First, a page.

EU granted temporary protection in March to over 500 000 people fleeing war in Ukraine

In March 2022, among the EU member states for which data are available, Poland granted the highest number of temporary protection statuses to Ukrainians fleeing Ukraine (675 085) as a consequence of Russia’s invasion, EU statistics agency Eurostat said on June 3.

Poland was followed by Czech Republic (244 650) and Slovakia (58 750).

In all, with data for some EU countries missing, a total of 539 870 people fleeing Russia’s war in Ukraine were given temporary protection in the bloc’s member states in March.

While the overwhelming majority of people receiving temporary protection were Ukrainians, there were also citizens of other countries who received such status in the EU member states, for example 575 Russians and 325 Belarusians in Poland, Eurostat said.

Based on the data already available for April 2022, the number of Ukrainians receiving temporary protection increased in nine EU member states, with the largest increases recorded in Bulgaria and Lithuania (+30 965 and +21 800 people, respectively, compared with March 2022).

In contrast, the numbers dropped in seven EU member states, with the largest decrease observed in Poland (-249 465 people compared with March 2022), followed by Slovakia (-45 310) and Portugal (-15 635).

Compared with the population of each EU country, the highest ratio of Ukrainian citizens granted temporary protection in March 2022 was recorded in Czech Republic (22.9 granted temporary protection per 1000 inhabitants), followed by Poland (17.8), Slovakia (10.8) and Estonia (10.5).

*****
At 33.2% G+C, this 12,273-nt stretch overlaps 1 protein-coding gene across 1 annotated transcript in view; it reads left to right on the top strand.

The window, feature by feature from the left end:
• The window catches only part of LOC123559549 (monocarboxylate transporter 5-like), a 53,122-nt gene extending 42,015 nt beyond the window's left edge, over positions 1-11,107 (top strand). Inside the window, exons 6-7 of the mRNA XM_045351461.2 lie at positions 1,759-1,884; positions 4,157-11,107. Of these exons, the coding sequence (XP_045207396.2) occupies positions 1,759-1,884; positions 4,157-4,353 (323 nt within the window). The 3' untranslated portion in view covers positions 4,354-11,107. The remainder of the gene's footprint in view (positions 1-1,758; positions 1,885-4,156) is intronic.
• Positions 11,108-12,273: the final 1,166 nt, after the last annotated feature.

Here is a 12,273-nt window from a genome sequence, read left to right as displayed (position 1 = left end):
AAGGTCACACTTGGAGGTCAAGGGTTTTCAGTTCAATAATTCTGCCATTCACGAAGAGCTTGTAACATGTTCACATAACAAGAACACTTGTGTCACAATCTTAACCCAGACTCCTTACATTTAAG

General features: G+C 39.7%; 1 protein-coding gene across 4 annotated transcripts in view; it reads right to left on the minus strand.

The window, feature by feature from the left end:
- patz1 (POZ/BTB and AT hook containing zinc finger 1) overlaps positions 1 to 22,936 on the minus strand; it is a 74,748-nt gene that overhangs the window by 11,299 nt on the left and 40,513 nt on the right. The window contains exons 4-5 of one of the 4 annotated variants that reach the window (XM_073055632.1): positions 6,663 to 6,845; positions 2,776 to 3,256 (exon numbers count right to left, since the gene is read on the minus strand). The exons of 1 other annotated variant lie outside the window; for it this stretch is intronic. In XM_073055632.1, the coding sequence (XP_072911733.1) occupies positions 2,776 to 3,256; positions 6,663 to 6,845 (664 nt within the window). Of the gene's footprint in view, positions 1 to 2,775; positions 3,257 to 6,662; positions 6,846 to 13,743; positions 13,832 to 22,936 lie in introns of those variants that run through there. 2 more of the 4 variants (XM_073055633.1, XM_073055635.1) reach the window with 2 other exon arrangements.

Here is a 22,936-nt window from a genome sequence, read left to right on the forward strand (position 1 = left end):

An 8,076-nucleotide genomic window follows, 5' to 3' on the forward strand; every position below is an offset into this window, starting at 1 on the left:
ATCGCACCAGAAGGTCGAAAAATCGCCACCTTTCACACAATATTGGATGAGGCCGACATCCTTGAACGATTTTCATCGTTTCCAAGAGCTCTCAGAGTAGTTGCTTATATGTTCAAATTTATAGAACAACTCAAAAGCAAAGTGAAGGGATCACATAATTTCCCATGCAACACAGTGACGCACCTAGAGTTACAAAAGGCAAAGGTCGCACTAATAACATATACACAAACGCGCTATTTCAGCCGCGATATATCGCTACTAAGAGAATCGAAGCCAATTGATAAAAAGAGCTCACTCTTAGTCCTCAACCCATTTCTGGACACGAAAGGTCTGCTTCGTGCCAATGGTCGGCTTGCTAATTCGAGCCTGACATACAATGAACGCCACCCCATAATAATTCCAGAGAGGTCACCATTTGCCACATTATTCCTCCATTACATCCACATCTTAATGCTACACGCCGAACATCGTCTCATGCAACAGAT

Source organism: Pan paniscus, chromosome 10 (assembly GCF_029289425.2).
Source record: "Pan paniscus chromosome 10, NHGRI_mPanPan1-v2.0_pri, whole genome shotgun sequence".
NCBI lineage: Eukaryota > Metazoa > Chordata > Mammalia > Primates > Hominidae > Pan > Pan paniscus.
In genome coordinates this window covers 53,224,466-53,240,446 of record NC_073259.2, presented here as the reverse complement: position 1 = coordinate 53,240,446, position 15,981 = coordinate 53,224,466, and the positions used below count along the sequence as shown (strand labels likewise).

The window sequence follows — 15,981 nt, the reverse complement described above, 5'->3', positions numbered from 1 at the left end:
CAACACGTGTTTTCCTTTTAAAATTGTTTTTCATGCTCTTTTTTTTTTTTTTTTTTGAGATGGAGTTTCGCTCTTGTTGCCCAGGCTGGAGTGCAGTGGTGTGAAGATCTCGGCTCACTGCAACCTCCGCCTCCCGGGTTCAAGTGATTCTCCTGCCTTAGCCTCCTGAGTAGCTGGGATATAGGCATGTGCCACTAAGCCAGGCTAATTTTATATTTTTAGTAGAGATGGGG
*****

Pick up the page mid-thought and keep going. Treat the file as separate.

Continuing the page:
Ukrainian children (people under 18 years old) represented the largest group granted temporary protection in Poland (361 565 people, or 54 per cent of Ukrainians granted protection in Poland in March), followed by Czech Republic (96 740, or 40 per cent) and Slovakia (24 130, or 41 per cent). 

In all countries for which March 2022 data are available, children below the age of 14 represented the vast majority (three-quarters or more) of all children granted temporary protection, Eurostat said.

In the EU member states for which data are available, two-thirds or more of Ukrainians granted temporary protection were females, including girls.

The largest number of females who received temporary protection were reported by Poland (446 660, or 66 per cent of the Ukrainians granted protection in Poland in March), Czech Republic (163 190, or 67 per cent) and Slovakia (41 370, or 70 per cent). 

Among males granted temporary protection in the EU member states, the majority were boys below 18 years old, Eurostat said.

(Main photo: UNHCR/Chris Melzer)

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